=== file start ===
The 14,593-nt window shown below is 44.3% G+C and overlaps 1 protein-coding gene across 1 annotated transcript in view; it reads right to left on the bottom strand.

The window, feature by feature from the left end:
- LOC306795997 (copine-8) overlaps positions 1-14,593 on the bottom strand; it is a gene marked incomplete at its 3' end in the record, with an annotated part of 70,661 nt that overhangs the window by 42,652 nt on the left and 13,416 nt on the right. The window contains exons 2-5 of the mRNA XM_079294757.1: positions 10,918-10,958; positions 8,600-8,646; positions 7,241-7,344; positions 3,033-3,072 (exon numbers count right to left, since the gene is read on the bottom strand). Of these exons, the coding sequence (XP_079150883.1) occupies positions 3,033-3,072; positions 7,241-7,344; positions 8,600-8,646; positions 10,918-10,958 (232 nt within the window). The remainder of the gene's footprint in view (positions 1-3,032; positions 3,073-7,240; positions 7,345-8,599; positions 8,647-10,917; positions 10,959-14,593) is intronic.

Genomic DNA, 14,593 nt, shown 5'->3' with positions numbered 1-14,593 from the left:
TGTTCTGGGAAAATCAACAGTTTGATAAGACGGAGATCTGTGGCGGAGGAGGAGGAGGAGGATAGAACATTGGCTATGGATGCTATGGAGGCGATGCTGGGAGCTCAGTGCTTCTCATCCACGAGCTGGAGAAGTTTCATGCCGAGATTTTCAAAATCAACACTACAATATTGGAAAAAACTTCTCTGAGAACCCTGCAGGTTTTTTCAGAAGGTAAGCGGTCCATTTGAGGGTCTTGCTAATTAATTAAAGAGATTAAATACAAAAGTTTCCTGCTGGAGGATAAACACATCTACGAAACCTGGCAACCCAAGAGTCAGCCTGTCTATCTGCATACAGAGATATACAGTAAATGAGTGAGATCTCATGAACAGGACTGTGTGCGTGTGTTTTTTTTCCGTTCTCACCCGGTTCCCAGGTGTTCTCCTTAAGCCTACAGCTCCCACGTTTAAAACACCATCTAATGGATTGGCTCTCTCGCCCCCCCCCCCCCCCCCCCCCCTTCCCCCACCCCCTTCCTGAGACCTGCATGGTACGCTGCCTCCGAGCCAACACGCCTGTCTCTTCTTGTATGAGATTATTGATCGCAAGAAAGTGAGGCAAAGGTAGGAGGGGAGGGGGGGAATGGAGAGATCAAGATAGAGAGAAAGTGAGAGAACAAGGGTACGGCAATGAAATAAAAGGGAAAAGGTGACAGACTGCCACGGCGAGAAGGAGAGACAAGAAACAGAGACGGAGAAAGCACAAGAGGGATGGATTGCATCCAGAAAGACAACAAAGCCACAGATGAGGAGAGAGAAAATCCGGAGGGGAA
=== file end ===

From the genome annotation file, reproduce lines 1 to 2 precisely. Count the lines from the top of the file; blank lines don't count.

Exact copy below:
The 14,593-nt window shown below is 44.3% G+C and overlaps 1 protein-coding gene across 1 annotated transcript in view; it reads right to left on the bottom strand.

The window, feature by feature from the left end: